If there was ever any question about University of Virginia students’ desire to fulfill President Jim Ryan’s mission of the University being both great and good, it was answered in the immediate aftermath of the coronavirus pandemic hitting the commonwealth.
Just a few hours after being required to leave Grounds to quarantine, a whopping 600 students reached out to Madison House – the independent, nonprofit volunteer center for UVA students – to see how they could continue helping the community from a distance during the pandemic.
“I know how amazing UVA students are and how ingrained service is into the culture of our institution,” Rose Cole, director of community engagement at Madison House, said, “but I was surprised by how quickly the numbers climbed.
“In the first hours after the message went out, it was just so heartening to see 500, then 600 students sign up. We are now at almost 800 students who want to volunteer virtually. I think it says a lot that UVA students, even while dealing with the fact that they literally cannot come back to Grounds this semester, are still interested in doing something.”
The service opportunities that Madison House student volunteers are involved in runs the gamut.
A “Hoos Helping” initiative was created to connect UVA students with teachers and families to help with the transition to online schooling and support.
The organization’s Youth Mentoring team leads a program called “From Student to Scientist” in local schools, for which it created a resource book. They also plan to create science experiment videos to share with teachers, schools and families.
Then there is the Arts Mentors program, which is putting together crafting kits so that volunteers and children who are missing their final few spring events can still make art together virtually.
Leaders and volunteers of the “Adopt-a-Grandparent Program” are sending letters to their “grands.”
“I have missed getting to playing trivia with you and getting to hang out at wine and cheese on Fridays,” wrote UVA student Leah Kiely to her grand, Widgee Zirkle, in one poignant exchange. “Hope you have been able to do some knitting during this quarantine.”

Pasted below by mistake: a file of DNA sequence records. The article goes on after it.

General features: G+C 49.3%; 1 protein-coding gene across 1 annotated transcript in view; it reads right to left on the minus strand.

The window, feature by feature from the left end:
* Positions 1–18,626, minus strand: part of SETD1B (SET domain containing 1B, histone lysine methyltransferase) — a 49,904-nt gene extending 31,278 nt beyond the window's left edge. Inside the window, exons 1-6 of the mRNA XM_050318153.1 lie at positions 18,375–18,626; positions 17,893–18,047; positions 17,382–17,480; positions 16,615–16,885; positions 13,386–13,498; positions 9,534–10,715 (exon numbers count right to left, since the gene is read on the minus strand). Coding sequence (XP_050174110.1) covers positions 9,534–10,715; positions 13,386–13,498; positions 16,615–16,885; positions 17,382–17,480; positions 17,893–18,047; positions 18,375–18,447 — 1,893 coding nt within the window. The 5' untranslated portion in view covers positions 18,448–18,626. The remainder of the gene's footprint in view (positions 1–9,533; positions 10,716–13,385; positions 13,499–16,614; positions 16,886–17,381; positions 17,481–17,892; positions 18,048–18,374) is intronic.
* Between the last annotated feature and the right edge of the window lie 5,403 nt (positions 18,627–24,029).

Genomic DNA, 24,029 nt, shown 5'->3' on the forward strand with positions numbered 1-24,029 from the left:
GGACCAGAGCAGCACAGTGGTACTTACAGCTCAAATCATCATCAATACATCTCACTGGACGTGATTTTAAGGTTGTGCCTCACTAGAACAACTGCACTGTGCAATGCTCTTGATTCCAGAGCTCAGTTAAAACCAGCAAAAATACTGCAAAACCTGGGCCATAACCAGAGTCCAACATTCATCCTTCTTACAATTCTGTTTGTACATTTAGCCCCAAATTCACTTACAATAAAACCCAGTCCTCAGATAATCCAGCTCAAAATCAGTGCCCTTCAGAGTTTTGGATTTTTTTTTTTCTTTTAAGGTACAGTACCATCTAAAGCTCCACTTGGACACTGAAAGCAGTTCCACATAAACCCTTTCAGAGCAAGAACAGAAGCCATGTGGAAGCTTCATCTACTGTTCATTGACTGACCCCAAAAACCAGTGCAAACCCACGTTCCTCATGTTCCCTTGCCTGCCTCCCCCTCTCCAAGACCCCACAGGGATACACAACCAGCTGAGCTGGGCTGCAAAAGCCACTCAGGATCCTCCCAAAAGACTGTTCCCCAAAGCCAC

“I’ve missed our talks,” responded Zirkle, who lives at Martha Jefferson House, a senior living community in Charlottesville. “I look forward to your visits when you’re better. We’re doing fine at MJ House. The staff is working so hard and I’m trying not to complain. Hope to see you soon. Love, Widgee.”
Meanwhile, UVA students in the “Big Sibs” program have been reaching out to their “littles” through video chats and phone calls.
Students have also created podcasts and literature reviews in which they reflect on their service experiences.
“The goal is for our current community partners, including schools and teachers, to request teams of UVA volunteers to help support the grownups who are helping kids navigate distance learning,” Cole said. (Click here to learn more about how to request a team of UVA student volunteers to support distance learning.)
Simranjit Bhatia, a fourth-year computer science major from Roanoke, said seeing the response from her fellow students has been inspiring.
“Learning that COVID-19 would prevent us from coming back this semester was definitely disheartening,” she said, “but I’ve learned that UVA students really make the best of tough situations.
“So to see that students are still excited about volunteering was definitely very encouraging, and I’m looking forward to working with volunteers as our initiative continues to develop.”
Mikaela Richardson, a second-year biology major from Woodbridge, said she wasn’t that surprised by the number of students who have wanted to get involved.
“I think that UVA has an incredible amount of students who care deeply about other people,” Richardson said, “and giving back is also a way for students to find a purpose and support the Charlottesville community.”
Bhatia said volunteering at Madison House has been one of the most rewarding experiences she’s had as a student.
“I think volunteering gives students a chance to get to know their community better and continue to make positive impacts,” she said. “I think a lot of students recognize that service can be a great way of making those impacts, and I’m excited that my peers are just as passionate about service while in quarantine as they are in person. “
Tim Freilich, Madison House’s executive director, said his team is in it for the long haul.
“Madison House is going to keep doing what we do best: channeling student energy into building mutually beneficial partnerships to address community needs,” Freilich said.
“For now, we’re doing what we can remotely while looking forward to the day that in-person classes resume on Grounds.”